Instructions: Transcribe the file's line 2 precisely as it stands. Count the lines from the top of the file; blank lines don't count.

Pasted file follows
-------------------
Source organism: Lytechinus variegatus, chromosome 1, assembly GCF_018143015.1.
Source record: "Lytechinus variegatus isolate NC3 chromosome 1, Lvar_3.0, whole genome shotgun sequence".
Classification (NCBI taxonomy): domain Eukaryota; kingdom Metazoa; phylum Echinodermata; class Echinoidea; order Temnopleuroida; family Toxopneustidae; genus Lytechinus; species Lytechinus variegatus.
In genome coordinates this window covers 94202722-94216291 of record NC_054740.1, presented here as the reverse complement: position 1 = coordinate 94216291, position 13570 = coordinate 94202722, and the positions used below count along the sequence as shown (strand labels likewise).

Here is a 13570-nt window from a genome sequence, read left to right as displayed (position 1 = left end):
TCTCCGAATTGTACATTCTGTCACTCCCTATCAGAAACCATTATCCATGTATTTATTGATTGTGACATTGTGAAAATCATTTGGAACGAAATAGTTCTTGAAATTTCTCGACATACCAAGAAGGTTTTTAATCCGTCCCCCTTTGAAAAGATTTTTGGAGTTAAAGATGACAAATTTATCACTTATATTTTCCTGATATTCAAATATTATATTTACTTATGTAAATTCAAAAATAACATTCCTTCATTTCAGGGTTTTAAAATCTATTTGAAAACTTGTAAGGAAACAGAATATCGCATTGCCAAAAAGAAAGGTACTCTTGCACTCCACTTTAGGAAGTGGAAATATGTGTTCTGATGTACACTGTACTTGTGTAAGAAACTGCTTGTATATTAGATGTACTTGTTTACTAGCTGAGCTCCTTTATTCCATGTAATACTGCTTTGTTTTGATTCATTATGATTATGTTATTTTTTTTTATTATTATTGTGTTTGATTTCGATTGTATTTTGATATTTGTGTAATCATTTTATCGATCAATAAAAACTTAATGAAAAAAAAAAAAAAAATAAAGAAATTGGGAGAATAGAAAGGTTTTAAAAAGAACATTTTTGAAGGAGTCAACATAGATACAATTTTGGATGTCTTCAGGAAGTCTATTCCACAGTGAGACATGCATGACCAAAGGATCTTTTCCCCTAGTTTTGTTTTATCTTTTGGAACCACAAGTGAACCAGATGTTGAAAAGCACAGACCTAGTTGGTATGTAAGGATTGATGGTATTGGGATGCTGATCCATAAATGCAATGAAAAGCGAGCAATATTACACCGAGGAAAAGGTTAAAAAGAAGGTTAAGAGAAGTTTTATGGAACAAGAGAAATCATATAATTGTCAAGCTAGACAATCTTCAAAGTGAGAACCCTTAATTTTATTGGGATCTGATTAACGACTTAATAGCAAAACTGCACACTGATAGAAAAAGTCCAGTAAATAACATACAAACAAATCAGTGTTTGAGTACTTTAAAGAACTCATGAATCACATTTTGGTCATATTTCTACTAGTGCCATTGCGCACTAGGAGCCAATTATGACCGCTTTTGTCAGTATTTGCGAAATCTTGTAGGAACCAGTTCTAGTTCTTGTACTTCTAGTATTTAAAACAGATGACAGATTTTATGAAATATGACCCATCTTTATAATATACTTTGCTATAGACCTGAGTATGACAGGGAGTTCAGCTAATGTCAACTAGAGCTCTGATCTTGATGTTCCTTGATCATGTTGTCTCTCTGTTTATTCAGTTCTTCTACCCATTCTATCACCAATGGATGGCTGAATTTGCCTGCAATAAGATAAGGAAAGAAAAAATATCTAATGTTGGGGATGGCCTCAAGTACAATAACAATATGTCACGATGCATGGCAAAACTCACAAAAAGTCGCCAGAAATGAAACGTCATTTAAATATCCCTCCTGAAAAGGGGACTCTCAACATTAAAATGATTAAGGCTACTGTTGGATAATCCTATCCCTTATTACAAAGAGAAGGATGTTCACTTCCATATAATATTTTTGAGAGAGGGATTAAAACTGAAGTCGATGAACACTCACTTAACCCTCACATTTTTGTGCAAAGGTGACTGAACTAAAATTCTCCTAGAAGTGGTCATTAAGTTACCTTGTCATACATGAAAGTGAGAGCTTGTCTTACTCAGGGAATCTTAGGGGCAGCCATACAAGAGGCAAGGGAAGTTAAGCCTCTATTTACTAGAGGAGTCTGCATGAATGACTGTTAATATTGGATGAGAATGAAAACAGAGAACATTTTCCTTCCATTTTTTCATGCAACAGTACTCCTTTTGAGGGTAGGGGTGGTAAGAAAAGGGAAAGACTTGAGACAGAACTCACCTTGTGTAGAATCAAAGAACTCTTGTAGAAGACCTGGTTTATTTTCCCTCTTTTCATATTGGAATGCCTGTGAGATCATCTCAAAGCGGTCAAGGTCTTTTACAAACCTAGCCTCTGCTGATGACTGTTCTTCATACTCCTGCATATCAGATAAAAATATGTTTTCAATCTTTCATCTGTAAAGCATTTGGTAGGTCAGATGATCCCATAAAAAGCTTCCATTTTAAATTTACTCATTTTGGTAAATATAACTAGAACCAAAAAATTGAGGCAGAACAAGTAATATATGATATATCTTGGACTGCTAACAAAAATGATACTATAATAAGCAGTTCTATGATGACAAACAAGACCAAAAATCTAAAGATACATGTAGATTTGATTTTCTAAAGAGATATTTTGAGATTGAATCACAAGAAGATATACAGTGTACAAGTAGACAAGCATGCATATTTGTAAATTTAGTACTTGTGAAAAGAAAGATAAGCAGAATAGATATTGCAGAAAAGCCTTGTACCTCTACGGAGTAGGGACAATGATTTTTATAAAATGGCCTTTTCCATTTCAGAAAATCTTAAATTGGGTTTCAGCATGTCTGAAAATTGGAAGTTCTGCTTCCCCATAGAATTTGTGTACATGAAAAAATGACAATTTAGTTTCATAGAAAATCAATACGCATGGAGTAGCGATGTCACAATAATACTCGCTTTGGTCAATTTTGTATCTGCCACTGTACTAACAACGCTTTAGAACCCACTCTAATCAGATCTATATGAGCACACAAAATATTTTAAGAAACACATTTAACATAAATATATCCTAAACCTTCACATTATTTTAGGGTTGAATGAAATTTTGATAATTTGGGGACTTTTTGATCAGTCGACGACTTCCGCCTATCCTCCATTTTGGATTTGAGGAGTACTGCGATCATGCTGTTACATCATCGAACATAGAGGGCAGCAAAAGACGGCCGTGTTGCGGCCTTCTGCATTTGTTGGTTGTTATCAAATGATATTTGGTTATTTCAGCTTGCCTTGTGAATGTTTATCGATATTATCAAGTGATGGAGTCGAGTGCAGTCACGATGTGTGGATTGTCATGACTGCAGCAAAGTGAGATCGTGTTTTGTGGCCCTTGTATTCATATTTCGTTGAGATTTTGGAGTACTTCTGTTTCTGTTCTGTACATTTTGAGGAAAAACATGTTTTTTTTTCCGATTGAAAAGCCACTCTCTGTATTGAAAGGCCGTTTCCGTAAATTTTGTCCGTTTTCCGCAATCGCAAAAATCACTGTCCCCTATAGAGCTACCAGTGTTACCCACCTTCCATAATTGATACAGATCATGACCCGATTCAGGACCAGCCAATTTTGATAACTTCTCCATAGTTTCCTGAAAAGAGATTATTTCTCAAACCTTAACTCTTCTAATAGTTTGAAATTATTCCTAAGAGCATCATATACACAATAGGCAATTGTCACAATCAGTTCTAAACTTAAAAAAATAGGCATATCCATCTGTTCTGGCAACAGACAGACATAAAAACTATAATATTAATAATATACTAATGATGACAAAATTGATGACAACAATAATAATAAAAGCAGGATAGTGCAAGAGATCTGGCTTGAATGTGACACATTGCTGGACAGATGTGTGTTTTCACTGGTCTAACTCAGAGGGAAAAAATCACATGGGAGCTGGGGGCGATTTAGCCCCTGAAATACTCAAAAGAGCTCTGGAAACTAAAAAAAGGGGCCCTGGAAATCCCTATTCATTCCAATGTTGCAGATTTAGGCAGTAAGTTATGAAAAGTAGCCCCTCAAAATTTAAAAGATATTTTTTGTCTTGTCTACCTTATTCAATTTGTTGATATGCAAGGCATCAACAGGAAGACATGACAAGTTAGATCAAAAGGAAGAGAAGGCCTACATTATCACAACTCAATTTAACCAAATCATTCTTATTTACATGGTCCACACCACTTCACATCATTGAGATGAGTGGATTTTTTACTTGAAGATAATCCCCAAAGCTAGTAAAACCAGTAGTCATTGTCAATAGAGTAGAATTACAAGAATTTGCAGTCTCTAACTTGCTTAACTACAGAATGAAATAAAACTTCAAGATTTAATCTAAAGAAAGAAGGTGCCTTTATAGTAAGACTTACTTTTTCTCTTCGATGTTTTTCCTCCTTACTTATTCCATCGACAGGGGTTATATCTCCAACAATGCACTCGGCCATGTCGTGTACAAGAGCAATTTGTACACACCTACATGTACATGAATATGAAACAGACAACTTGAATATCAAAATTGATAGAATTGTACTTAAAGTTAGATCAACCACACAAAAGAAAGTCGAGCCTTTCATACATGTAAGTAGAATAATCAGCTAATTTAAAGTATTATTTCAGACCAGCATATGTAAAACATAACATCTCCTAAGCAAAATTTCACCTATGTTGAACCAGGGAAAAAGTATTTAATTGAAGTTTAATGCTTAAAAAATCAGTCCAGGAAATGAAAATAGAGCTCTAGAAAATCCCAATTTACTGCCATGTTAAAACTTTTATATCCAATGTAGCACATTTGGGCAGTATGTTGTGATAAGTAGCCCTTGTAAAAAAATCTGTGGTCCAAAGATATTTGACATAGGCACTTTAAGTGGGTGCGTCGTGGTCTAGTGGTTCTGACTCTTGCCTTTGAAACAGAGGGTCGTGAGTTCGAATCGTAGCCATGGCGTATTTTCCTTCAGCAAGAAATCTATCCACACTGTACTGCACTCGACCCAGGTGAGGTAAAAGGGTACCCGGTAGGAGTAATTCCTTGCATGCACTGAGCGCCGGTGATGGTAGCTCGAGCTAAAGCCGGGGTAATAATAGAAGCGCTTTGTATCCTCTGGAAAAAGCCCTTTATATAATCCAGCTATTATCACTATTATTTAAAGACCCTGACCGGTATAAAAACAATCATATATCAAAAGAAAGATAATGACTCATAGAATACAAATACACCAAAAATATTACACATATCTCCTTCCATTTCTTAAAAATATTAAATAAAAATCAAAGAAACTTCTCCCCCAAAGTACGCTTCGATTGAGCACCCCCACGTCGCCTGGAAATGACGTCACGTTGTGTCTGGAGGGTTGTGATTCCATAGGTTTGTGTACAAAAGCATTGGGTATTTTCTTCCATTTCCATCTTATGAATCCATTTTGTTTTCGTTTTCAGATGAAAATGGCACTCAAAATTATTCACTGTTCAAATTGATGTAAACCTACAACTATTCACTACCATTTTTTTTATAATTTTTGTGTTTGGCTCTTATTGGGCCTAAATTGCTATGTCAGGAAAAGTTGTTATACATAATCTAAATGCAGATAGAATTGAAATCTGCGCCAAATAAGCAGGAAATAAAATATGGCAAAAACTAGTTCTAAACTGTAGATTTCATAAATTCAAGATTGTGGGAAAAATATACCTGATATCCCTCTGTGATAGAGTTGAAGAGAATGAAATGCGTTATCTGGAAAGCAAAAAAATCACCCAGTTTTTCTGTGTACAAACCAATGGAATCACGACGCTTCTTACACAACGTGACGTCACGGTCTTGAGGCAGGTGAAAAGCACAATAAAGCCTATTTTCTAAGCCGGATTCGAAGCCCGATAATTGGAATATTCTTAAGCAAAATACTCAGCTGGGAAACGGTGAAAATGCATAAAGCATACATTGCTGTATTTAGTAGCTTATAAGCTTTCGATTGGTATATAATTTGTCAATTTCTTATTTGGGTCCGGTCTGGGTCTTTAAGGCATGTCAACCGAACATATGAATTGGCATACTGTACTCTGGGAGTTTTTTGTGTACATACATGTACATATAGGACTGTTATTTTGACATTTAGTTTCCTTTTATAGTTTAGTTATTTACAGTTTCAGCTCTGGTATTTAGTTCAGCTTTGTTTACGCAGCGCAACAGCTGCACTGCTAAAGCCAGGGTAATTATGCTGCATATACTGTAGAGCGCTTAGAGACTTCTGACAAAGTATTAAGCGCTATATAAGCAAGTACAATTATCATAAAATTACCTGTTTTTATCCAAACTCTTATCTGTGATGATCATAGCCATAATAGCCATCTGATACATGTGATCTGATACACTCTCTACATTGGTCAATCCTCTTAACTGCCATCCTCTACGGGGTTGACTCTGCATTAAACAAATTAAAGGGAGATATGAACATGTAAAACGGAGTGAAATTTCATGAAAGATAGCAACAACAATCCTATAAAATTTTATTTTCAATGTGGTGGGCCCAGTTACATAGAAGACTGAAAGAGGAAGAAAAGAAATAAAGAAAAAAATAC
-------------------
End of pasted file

Source record: "Lytechinus variegatus isolate NC3 chromosome 1, Lvar_3.0, whole genome shotgun sequence".